There are a lot of “classic” movies I haven’t seen. A disturbing amount, even. It doesn’t help that this list is continually growing, as evidenced by Empire’s 500 Greatest Movies of All Time. I felt more and more like a pop culture failure with every click through the list. So in honor of summer, and awesomeness, and doing something fun, I am creating “Shady’s Summer Cinema Challenge.” It is not 500 movies long (I have a job to go to), nor was there any rigorous criteria in making this list. I chose these movies based entirely off of what I wanted to see the most. It should be noted though, that I have not seen any of these before. So if your favorite movie didn’t make the list, it may be because I’ve seen it already. Also, I left off any movies that have a book that I intend to read.

I’m requiring that I finish all of these movies before Labor Day and, on top of these films, I must also fit in all the most highly anticipated new summer movies, as well as summer television. Also I’ve made a similar list of summer books to read. And I just started taking Tae Kwon Do. So we’ll see how much fun I’m having with this list in two months. I’ll provide updates to my progress, as well some thoughts/reviews along the way.

If you see a movie on here that you just can’t believe I haven’t seen, please shut your mouth. Your incredulity will not undo the past. These are listed in no particular order.

Casablanca
Some Like It Hot
The Seven Year Itch
Cat on a Hot Tin Roof
Guys and Dolls
Gone with the Wind
Godfather (I & II)
Reservoir Dogs
Pulp Fiction
Ben Hur
Jailhouse Rock
Brick
Breakfast at Tiffany’s
Rebel Without a Cause
Enter the Dragon
Le Doulos
Dog Day Afternoon
Akira
The Lost Boys
To Have and Have Not
The Double Life of Véronique
Hard Days Night
Do the Right Thing
Mean Streets
Kids
Cabaret
Natural Born Killers
Predator
Some Like it Hot
Bugsy Malone
Citizen Kane
Trainspotting
Scarface
The Misfits
The Exorcist
Bride of Frankenstein
Dirty Harry
2001: A Space Odyssey
A Bout De Souffle
Blazing Saddles
Rear Window
Annie Hall
The Graduate
It’s a Wonderful Life
M
Boogie Nights
Sophie’s Choice
The Red Shoes
Cool Hand Luke
Close Encounters of the Third Kind
Animal House
Rambo: First Blood
Butch Cassidy and the Sundance Kid
Field of Dreams
Taxi Driver
Dr. Strangelove
The Good, The Bad & The Ugly
The 400 Blows
Dolce Vita
8 ½
Lawrence of Arabia
The Outlaw Josey Wales
Midnight Cowboy
Flesh
Amélie
National Velvet
Gentlemen Prefer Blondes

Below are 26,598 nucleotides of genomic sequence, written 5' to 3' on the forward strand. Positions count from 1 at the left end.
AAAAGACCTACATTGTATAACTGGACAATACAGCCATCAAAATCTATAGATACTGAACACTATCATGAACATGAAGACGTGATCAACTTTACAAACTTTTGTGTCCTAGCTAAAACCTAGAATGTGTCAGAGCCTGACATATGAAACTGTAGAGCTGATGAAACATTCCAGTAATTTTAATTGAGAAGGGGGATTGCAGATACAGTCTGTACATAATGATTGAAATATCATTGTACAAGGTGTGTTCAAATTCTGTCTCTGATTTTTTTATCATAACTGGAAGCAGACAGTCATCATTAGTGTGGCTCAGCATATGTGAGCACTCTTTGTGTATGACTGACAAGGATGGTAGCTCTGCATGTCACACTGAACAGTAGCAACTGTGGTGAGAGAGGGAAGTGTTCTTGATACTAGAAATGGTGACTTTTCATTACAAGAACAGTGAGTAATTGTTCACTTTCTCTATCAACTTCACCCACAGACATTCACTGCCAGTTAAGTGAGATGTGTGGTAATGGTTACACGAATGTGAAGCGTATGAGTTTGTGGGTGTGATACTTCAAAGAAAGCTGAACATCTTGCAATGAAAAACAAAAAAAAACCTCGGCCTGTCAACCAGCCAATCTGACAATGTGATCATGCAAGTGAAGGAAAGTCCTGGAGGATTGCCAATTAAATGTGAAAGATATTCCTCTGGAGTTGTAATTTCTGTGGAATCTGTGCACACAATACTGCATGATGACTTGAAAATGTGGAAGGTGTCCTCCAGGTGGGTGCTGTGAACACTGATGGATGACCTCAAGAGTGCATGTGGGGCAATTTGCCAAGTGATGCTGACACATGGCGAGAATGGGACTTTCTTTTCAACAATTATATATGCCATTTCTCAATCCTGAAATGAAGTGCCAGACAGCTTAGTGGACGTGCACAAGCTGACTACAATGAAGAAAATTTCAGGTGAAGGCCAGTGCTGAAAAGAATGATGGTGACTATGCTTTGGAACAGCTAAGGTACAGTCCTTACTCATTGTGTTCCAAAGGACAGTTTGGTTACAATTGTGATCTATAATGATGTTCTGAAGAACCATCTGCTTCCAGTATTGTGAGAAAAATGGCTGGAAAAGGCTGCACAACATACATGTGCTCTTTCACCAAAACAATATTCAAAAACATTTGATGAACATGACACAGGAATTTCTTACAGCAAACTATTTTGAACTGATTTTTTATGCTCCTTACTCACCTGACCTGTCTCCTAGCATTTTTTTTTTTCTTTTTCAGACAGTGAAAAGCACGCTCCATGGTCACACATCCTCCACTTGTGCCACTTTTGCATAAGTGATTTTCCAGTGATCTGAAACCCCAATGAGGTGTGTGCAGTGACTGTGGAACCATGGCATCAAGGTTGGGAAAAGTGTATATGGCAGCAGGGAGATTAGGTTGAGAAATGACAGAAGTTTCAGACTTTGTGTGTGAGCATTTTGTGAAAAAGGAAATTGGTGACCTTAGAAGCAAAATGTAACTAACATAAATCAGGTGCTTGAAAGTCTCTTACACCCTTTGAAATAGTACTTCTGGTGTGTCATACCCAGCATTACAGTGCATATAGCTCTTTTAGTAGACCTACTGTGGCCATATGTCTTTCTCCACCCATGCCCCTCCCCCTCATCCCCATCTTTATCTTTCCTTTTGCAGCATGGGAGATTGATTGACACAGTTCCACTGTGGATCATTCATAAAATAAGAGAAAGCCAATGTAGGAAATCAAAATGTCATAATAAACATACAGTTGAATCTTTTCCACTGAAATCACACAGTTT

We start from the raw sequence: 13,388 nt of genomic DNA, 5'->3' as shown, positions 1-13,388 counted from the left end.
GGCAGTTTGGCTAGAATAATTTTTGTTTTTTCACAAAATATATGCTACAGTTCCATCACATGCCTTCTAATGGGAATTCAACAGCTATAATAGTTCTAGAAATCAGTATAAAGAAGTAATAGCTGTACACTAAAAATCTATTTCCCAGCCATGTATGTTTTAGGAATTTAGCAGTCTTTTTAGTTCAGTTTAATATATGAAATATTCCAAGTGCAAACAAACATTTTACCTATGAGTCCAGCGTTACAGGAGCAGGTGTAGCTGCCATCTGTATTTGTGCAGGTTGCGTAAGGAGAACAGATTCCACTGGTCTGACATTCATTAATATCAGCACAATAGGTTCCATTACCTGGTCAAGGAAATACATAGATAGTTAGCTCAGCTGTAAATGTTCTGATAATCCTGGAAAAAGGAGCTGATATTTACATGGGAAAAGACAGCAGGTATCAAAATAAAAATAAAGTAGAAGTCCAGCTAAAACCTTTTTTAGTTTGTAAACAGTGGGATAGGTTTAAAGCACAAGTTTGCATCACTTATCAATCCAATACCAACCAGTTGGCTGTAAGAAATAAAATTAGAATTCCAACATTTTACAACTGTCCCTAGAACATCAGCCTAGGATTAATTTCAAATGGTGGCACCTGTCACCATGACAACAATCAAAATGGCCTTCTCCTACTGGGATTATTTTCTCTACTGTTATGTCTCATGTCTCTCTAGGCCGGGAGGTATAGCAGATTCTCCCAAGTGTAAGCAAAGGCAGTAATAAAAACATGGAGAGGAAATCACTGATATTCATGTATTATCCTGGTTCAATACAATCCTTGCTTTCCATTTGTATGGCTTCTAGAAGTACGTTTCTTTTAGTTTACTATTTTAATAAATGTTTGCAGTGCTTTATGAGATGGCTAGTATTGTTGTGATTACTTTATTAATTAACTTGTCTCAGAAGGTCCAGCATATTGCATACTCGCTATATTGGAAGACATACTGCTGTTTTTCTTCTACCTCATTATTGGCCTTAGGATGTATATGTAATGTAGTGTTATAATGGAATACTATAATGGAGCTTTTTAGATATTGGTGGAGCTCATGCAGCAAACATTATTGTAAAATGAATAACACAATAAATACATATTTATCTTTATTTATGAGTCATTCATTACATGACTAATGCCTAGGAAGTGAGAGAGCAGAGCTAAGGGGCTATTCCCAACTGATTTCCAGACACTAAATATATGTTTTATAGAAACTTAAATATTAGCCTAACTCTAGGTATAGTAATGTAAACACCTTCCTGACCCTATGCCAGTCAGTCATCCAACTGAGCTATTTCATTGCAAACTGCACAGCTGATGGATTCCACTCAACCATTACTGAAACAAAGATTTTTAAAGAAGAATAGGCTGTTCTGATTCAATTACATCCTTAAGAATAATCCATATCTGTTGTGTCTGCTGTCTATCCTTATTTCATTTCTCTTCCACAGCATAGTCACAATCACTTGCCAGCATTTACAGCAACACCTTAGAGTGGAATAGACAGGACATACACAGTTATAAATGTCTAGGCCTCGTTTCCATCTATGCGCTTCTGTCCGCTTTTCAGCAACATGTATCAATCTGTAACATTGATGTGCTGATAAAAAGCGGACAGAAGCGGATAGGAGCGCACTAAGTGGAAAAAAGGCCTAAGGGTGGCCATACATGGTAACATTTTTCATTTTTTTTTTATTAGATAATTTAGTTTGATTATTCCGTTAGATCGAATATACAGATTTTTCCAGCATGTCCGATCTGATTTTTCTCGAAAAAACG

Strangers on a Train
39 Steps
His Girl Friday
Woman of the Year
Bonnie and Clyde
The Way We Were
Jules Et Jim
The Seventh Seal
Fatal Attraction
All About Eve
The Gold Rush
Maltese Falcon
American Graffiti
Roman Holiday
Pandora’s Box
Funny Face
Rebecca
Das Boot
THE GREAT ROMERO TRILOGY
The Secret Life of Walter Mitty
The Wicker Man (original)
Die Hard

We here at the Seven Bedroom Suite do not have what you would call a large audience. In fact, the only person I know of who regularly checks for updates is my mother (hi, Mom!!!)

Thus, I feel comfortable addressing more personal issues, since my mom already knows everything there is to know about me, right down to the fact that I am willing to sit in a 10th-avenue Dunkin Donuts for two hours straight just because my friend said he saw Andrew Garfield eating a bagel there recently.

Andrew Garfield looking like his sexy self

What I wouldn’t give to watch this man put a bagel in his mouth.

Unfortunately, I have other mental irregularities that are much more serious and much less charming than my need to stalk beautiful celebrities. It’s always been a bit difficult for me to accept, but since my teens I’ve been affected on and off by depression.

Now, one of the biggest problems I’ve had with this (apart from the fact that I seem to be stricken with every possible adverse side effect that anti-depressants have to offer) is my inability to get my family and friends to understand what exactly depression means. To my parents and sister (who are seriously the most loving, attentive, and forgiving people anyone could ever ask for, do not get me wrong), it was always my acute emotionality that was the red flag.

Yes, I was your basic teenage girl nightmare. Crying in my room, being quick to anger, screaming, throwing things, cursing like it was going out of style, writing freeform poetry in my diary about how i was alone in the middle of a storm-tossed ocean—to my comparatively placid and generally more logical family, these were signs that something was just loose in my hormone-soaked brain.

Loki is just misunderstood.

I HATE EVERYTHING!!!!!!!

Something it took me years to understand—and something I’m not altogether sure that my loved ones have absorbed yet—is that intense emotions aren’t the problem. It’s the opposite that you really have to watch out for: the gray, static, sludgy condition of just not giving a fuck.

While you’re screaming and crying and flailing about, you’re irritating as all hell but at least you still care what’s happening to you. When you stop caring, though, the screaming stops. The crying stops. You don’t care how much or how little sleep you get. You don’t care if you get out of bed at all. You stop caring what goes into your mouth and you fail to acquire any food to balance out the diet Pepsi and loaf of bread in your fridge, which of course deprives you of every necessary nutrient ever and sends you further down into fuzzy apathy.